Simeon is then joined by Anna who thanks God that she has seen this moment “and spoke of Him to all those who looked for redemption in Jerusalem” (Luke 2:38).
This Encounter celebrated the coming of the One for whom the Jews longed, the Messiah, and recognized that the Gentiles too would be enlightened through Him.
Our Celebration of This Feast
As might be expected, this feast originated in Jerusalem where the event it remembers took place. It likely began in the era of St Constantine the Great who sponsored the development of Jerusalem as a Christian site. Sermons on this Feast by the bishops Methodius of Patara (+ 312), Cyril of Jerusalem (+ 360), Gregory the Theologian (+ 389), Amphilokios of Iconium (+ 394), Gregory of Nyssa (+ 400), and John Chrysostom (+ 407) have come down to us.
Egeria, a Spanish nun who visited the Holy Land in 381-384, described what she saw: “The fortieth day after the Epiphany is undoubtedly celebrated here with the very highest honor, for on that day there is a procession, in which all take part, in the Anastasis, and all things are done in their order with the greatest joy, just as at Easter. All the priests, and after them the bishop, preach, always taking for their subject that part of the Gospel where Joseph and Mary brought the Lord into the Temple on the fortieth day, and Symeon and Anna the prophetess, the daughter of Phanuel, saw him, treating of the words which they spoke when they saw the Lord, and of that offering which his parents made. When everything that is customary has been done in order, the sacrament is celebrated, and the dismissal takes place.”
The feast soon spread to Antioch and then, to Constantinople and the whole empire. It became particularly important in the Capital during the sixth century when a plague threatened the city. After a solemn procession on this feast, the plague ceased.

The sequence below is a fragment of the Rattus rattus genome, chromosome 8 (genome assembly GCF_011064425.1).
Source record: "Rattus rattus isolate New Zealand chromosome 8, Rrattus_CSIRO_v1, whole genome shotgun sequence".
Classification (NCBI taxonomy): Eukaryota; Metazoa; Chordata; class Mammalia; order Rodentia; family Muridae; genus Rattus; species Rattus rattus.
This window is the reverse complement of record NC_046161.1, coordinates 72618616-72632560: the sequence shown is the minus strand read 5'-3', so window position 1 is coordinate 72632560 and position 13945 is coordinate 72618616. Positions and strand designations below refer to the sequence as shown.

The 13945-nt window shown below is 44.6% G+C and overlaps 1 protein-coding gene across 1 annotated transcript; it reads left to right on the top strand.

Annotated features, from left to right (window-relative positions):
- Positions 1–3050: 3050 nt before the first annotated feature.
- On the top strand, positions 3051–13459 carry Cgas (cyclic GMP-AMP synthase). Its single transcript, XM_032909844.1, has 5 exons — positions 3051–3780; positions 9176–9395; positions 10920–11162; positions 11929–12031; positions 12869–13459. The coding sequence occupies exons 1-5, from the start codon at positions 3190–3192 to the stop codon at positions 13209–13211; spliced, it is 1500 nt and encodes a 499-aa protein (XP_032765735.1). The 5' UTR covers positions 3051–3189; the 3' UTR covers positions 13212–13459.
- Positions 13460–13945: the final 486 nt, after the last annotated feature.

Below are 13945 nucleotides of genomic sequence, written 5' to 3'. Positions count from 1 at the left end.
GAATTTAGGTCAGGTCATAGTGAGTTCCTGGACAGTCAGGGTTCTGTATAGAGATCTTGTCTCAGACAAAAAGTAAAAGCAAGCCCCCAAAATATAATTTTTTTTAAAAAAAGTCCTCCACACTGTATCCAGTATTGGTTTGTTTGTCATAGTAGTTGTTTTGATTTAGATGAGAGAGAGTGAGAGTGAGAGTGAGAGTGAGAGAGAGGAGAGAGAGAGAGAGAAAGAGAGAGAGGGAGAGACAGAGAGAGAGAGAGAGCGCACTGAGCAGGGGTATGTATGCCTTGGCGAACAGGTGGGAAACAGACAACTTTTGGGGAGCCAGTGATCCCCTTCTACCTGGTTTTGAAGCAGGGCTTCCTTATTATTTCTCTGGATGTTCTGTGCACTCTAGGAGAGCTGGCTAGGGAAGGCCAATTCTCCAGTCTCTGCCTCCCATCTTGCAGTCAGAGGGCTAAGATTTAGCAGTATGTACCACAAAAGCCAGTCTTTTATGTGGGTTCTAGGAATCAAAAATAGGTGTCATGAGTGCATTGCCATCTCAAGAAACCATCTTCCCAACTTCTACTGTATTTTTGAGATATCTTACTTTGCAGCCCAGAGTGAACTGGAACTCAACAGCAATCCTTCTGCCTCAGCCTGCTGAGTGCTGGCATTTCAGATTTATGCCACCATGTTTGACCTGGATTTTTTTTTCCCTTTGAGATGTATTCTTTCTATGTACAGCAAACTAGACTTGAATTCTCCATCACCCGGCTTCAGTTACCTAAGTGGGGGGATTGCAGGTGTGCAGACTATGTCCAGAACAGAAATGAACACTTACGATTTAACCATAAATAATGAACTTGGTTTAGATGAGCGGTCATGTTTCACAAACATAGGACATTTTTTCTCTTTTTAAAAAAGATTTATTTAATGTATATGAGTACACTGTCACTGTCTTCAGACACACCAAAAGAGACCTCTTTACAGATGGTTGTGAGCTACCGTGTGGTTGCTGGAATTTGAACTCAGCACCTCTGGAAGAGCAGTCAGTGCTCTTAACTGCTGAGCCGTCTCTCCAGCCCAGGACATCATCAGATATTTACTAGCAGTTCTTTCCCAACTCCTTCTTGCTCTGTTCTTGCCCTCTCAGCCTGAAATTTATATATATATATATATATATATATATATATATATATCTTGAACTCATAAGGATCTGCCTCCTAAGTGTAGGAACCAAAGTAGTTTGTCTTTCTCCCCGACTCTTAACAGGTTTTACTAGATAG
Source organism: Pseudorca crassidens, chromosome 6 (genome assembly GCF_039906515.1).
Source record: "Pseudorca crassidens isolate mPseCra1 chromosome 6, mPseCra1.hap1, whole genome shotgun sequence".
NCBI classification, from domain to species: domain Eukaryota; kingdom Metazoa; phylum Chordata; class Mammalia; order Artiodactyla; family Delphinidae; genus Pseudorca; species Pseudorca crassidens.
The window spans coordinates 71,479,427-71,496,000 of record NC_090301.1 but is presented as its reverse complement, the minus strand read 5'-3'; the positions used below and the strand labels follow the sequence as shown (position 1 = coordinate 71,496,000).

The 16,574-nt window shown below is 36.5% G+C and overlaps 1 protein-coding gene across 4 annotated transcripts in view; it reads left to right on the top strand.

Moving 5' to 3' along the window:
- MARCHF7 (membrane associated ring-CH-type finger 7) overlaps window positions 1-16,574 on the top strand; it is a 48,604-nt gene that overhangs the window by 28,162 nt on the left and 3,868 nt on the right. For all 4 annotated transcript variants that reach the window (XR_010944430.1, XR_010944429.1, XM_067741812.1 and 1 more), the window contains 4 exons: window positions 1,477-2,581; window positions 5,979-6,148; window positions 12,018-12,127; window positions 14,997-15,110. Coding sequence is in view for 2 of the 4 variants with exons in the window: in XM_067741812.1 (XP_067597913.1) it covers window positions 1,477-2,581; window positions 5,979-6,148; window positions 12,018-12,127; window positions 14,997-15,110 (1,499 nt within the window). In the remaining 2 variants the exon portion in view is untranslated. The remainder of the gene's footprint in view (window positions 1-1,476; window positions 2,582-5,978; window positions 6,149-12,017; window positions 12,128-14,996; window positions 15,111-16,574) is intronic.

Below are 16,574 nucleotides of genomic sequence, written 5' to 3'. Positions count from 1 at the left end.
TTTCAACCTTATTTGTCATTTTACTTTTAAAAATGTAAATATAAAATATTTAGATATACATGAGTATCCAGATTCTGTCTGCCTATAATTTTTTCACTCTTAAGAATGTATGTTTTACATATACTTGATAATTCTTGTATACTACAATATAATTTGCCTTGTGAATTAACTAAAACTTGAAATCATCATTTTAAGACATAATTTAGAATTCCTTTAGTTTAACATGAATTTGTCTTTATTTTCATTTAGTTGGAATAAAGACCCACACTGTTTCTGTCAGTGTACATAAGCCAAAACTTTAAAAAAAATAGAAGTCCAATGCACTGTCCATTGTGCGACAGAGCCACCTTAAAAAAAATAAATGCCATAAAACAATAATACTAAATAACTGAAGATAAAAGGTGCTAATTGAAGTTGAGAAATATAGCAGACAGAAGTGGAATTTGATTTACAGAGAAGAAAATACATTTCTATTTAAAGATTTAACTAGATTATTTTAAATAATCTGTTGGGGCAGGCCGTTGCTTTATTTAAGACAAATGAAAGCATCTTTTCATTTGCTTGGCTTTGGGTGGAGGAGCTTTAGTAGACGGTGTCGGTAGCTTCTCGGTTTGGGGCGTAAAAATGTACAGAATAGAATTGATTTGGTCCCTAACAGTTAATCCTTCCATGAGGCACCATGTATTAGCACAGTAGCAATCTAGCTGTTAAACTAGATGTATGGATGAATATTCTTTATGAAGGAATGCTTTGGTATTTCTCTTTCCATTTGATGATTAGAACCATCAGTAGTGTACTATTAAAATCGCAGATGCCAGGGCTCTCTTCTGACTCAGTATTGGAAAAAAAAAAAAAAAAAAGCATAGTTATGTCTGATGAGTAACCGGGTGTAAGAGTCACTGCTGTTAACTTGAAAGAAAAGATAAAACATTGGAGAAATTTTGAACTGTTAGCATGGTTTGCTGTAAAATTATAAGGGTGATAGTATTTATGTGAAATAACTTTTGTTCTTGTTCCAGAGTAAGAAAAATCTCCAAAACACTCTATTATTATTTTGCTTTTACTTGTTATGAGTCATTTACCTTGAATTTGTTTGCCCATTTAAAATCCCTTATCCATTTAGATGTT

When this feast was instituted, the birth of Christ and His baptism at the Jordan were observed on the same day, January 6. The Hypapante was kept 40 days later, on February 14. When a separate feast of the Nativity on December 25 became common, the Hypapante was moved accordingly.
Light to the Gentiles
In the Western Church, candles are blessed on this feast (Candlemas) and a candlelight procession held in honor of the “Light to enlighten the Gentiles.” This practice actually began in Jerusalem, as Egeria attests. When the feast was instituted in Constantinople, the procession was introduced there as well. Today some Slavic Churches bless candles on this day, but the procession has disappeared from the Byzan-tine feast.
St Sophronios of Jerusalem (c. 636 ad)
In honor of the divine mystery that we celebrate today, let us all hasten to meet Christ. Everyone should be eager to join the procession and to carry a light. Our lighted candles are a sign of the divine splendor of the One who comes to expel the dark shadows of evil and to make the whole universe radiant with the brilliance of His eternal light. Our candles also show how bright out souls should be when we go to meet Christ.
The most-pure Virgin Theotokos carried the True Light in her arms and brought Him to those who lay in darkness. We too should carry a light for all to see and reflect the radiance of the True Light as we hasten to meet Him.
The Light has come and has shone upon a world enveloped in shadows; the Dayspring from on high has visited us and given light to those who lived in darkness. This, then is our feast, and we join in procession with lighted candles to reveal the Light that has shone upon us and the glory that is yet to come to us through Him. So let us hasten all together to meet our God.
Let all of us, my brethren, be enlightened and made radiant by this Light. Let all of us share in its splendor, and be so filled with it that no one remains in the darkness.